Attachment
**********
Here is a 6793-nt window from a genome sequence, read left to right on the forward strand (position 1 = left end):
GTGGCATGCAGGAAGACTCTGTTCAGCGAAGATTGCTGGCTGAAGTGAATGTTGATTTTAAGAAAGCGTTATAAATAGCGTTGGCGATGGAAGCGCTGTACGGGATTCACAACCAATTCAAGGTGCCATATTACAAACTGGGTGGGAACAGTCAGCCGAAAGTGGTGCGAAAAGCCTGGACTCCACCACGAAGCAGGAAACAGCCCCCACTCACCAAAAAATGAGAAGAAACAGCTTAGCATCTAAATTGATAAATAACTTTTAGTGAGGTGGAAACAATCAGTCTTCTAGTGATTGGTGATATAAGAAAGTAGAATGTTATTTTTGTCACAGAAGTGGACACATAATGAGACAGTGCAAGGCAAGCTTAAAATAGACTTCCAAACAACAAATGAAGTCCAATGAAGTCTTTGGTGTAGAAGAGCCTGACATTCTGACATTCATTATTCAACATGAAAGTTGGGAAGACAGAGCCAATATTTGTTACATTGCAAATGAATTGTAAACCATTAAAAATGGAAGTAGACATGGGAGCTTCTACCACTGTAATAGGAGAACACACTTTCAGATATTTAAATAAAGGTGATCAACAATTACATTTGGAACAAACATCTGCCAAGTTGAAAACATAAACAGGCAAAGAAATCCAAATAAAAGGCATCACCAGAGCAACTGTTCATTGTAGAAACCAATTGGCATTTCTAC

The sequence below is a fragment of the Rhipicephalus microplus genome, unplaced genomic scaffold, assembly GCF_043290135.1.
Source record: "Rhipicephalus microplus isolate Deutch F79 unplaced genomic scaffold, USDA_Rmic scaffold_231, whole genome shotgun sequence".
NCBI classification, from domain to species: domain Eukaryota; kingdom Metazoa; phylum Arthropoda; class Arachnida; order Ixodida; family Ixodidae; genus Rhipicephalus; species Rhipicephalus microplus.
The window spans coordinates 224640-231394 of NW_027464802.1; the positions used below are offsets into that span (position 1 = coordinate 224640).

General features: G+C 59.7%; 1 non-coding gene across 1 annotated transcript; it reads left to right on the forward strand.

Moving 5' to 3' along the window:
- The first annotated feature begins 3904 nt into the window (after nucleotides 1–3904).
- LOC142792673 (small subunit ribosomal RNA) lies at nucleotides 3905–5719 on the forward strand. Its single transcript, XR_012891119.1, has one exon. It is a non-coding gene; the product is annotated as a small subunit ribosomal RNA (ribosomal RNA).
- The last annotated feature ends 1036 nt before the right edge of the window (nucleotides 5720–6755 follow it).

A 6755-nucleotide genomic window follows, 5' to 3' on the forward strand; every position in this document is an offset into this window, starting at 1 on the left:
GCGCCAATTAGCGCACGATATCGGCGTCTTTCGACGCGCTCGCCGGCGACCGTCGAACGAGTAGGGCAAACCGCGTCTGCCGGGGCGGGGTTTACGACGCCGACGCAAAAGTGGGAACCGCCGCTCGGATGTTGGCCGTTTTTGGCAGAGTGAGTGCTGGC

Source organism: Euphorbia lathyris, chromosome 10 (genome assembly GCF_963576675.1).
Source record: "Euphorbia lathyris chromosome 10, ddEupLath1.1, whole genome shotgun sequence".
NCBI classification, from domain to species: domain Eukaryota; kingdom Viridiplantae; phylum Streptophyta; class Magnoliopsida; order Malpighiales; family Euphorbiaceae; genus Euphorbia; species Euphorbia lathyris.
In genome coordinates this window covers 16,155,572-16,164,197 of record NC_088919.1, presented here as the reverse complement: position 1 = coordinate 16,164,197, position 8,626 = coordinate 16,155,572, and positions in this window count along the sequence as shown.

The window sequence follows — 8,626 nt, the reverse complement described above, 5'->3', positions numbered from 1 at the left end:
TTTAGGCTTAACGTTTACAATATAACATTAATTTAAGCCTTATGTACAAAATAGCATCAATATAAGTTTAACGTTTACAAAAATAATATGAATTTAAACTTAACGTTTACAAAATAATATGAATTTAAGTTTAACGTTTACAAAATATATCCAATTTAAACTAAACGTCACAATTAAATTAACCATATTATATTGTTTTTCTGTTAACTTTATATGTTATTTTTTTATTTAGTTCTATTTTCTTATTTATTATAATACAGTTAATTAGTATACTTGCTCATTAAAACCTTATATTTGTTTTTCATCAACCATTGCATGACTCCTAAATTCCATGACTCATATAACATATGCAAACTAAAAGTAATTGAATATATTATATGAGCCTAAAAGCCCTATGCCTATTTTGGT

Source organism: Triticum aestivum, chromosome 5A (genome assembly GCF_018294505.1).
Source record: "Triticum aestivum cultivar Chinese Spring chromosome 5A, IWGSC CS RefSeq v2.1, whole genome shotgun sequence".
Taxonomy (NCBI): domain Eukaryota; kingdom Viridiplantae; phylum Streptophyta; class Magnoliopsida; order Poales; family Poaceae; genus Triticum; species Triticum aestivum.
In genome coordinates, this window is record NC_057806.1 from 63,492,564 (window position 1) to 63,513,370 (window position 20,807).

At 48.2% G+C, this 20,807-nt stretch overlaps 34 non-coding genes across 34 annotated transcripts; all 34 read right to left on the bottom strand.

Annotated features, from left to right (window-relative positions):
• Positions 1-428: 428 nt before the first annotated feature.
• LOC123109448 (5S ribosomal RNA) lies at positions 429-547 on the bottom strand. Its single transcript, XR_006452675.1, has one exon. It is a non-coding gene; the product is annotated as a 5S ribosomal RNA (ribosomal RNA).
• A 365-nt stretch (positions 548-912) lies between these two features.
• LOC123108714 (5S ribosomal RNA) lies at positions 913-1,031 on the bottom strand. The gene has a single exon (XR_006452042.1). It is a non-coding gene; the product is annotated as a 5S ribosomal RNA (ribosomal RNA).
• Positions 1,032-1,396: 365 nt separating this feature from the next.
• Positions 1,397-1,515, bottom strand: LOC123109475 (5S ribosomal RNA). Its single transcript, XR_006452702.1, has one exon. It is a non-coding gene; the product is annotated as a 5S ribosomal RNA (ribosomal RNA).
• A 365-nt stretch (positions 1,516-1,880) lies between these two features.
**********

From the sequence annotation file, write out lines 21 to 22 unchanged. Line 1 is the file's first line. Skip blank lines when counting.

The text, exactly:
Source record: "Triticum aestivum cultivar Chinese Spring chromosome 5A, IWGSC CS RefSeq v2.1, whole genome shotgun sequence".
Taxonomy (NCBI): domain Eukaryota; kingdom Viridiplantae; phylum Streptophyta; class Magnoliopsida; order Poales; family Poaceae; genus Triticum; species Triticum aestivum.